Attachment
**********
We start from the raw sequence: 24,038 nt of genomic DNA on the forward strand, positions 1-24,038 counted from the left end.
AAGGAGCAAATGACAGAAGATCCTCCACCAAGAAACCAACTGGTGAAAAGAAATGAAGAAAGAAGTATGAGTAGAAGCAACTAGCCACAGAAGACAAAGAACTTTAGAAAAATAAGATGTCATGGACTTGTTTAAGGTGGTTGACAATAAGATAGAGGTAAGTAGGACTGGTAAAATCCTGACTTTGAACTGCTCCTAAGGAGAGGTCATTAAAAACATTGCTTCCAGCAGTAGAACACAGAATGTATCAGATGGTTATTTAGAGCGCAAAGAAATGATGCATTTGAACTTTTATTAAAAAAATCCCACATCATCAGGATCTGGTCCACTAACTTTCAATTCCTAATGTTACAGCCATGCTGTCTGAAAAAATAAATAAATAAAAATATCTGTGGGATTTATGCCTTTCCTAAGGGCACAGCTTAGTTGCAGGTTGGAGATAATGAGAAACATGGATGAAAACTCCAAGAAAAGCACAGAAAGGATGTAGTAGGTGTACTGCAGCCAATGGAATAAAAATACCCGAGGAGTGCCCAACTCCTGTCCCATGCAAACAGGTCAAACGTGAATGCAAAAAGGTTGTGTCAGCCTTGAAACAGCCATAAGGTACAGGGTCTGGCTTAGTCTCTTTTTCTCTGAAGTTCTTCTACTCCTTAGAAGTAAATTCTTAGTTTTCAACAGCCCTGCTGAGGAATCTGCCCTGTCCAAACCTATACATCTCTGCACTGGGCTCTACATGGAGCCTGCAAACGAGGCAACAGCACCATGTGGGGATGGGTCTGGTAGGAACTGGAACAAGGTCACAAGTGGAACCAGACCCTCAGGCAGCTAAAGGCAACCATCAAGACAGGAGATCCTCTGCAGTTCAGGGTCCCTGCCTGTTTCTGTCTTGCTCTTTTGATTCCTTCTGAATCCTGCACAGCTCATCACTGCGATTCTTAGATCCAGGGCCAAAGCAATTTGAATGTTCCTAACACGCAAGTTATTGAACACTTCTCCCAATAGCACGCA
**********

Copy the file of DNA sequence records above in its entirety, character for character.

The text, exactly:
We start from the raw sequence: 24,038 nt of genomic DNA on the forward strand, positions 1-24,038 counted from the left end.
AAGGAGCAAATGACAGAAGATCCTCCACCAAGAAACCAACTGGTGAAAAGAAATGAAGAAAGAAGTATGAGTAGAAGCAACTAGCCACAGAAGACAAAGAACTTTAGAAAAATAAGATGTCATGGACTTGTTTAAGGTGGTTGACAATAAGATAGAGGTAAGTAGGACTGGTAAAATCCTGACTTTGAACTGCTCCTAAGGAGAGGTCATTAAAAACATTGCTTCCAGCAGTAGAACACAGAATGTATCAGATGGTTATTTAGAGCGCAAAGAAATGATGCATTTGAACTTTTATTAAAAAAATCCCACATCATCAGGATCTGGTCCACTAACTTTCAATTCCTAATGTTACAGCCATGCTGTCTGAAAAAATAAATAAATAAAAATATCTGTGGGATTTATGCCTTTCCTAAGGGCACAGCTTAGTTGCAGGTTGGAGATAATGAGAAACATGGATGAAAACTCCAAGAAAAGCACAGAAAGGATGTAGTAGGTGTACTGCAGCCAATGGAATAAAAATACCCGAGGAGTGCCCAACTCCTGTCCCATGCAAACAGGTCAAACGTGAATGCAAAAAGGTTGTGTCAGCCTTGAAACAGCCATAAGGTACAGGGTCTGGCTTAGTCTCTTTTTCTCTGAAGTTCTTCTACTCCTTAGAAGTAAATTCTTAGTTTTCAACAGCCCTGCTGAGGAATCTGCCCTGTCCAAACCTATACATCTCTGCACTGGGCTCTACATGGAGCCTGCAAACGAGGCAACAGCACCATGTGGGGATGGGTCTGGTAGGAACTGGAACAAGGTCACAAGTGGAACCAGACCCTCAGGCAGCTAAAGGCAACCATCAAGACAGGAGATCCTCTGCAGTTCAGGGTCCCTGCCTGTTTCTGTCTTGCTCTTTTGATTCCTTCTGAATCCTGCACAGCTCATCACTGCGATTCTTAGATCCAGGGCCAAAGCAATTTGAATGTTCCTAACACGCAAGTTATTGAACACTTCTCCCAATAGCACGCA